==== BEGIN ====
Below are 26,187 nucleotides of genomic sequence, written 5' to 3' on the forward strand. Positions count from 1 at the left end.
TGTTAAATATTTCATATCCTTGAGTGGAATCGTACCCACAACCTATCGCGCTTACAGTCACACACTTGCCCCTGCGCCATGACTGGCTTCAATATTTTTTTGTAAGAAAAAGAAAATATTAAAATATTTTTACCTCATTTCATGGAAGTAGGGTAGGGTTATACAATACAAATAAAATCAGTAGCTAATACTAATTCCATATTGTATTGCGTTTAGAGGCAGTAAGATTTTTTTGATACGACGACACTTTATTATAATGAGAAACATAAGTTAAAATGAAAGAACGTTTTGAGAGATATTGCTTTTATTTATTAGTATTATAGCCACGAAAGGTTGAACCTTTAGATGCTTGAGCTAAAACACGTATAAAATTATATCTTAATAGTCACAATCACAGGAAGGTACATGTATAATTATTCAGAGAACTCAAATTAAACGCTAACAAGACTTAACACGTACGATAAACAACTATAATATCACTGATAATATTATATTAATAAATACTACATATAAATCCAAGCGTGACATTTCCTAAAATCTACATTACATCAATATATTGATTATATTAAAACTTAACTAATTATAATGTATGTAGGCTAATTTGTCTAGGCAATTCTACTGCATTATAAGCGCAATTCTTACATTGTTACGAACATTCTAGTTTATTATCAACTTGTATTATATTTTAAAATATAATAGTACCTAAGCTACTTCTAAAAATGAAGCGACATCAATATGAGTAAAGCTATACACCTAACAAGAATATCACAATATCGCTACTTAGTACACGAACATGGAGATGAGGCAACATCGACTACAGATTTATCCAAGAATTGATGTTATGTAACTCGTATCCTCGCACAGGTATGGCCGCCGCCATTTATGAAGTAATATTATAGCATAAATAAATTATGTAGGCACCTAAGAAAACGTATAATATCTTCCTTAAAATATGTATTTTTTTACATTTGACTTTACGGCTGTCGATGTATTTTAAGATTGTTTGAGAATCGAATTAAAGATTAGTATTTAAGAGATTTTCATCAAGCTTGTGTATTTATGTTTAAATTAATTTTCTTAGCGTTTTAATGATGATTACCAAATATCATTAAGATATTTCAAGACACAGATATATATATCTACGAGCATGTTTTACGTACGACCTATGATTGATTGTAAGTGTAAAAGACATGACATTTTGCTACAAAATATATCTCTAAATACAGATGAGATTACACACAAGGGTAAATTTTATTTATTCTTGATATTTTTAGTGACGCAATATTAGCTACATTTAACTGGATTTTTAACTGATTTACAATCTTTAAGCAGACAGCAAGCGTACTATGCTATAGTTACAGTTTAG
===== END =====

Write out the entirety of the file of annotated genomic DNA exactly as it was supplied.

Below are 26,187 nucleotides of genomic sequence, written 5' to 3' on the forward strand. Positions count from 1 at the left end.
TGTTAAATATTTCATATCCTTGAGTGGAATCGTACCCACAACCTATCGCGCTTACAGTCACACACTTGCCCCTGCGCCATGACTGGCTTCAATATTTTTTTGTAAGAAAAAGAAAATATTAAAATATTTTTACCTCATTTCATGGAAGTAGGGTAGGGTTATACAATACAAATAAAATCAGTAGCTAATACTAATTCCATATTGTATTGCGTTTAGAGGCAGTAAGATTTTTTTGATACGACGACACTTTATTATAATGAGAAACATAAGTTAAAATGAAAGAACGTTTTGAGAGATATTGCTTTTATTTATTAGTATTATAGCCACGAAAGGTTGAACCTTTAGATGCTTGAGCTAAAACACGTATAAAATTATATCTTAATAGTCACAATCACAGGAAGGTACATGTATAATTATTCAGAGAACTCAAATTAAACGCTAACAAGACTTAACACGTACGATAAACAACTATAATATCACTGATAATATTATATTAATAAATACTACATATAAATCCAAGCGTGACATTTCCTAAAATCTACATTACATCAATATATTGATTATATTAAAACTTAACTAATTATAATGTATGTAGGCTAATTTGTCTAGGCAATTCTACTGCATTATAAGCGCAATTCTTACATTGTTACGAACATTCTAGTTTATTATCAACTTGTATTATATTTTAAAATATAATAGTACCTAAGCTACTTCTAAAAATGAAGCGACATCAATATGAGTAAAGCTATACACCTAACAAGAATATCACAATATCGCTACTTAGTACACGAACATGGAGATGAGGCAACATCGACTACAGATTTATCCAAGAATTGATGTTATGTAACTCGTATCCTCGCACAGGTATGGCCGCCGCCATTTATGAAGTAATATTATAGCATAAATAAATTATGTAGGCACCTAAGAAAACGTATAATATCTTCCTTAAAATATGTATTTTTTTACATTTGACTTTACGGCTGTCGATGTATTTTAAGATTGTTTGAGAATCGAATTAAAGATTAGTATTTAAGAGATTTTCATCAAGCTTGTGTATTTATGTTTAAATTAATTTTCTTAGCGTTTTAATGATGATTACCAAATATCATTAAGATATTTCAAGACACAGATATATATATCTACGAGCATGTTTTACGTACGACCTATGATTGATTGTAAGTGTAAAAGACATGACATTTTGCTACAAAATATATCTCTAAATACAGATGAGATTACACACAAGGGTAAATTTTATTTATTCTTGATATTTTTAGTGACGCAATATTAGCTACATTTAACTGGATTTTTAACTGATTTACAATCTTTAAGCAGACAGCAAGCGTACTATGCTATAGTTACAGTTTAG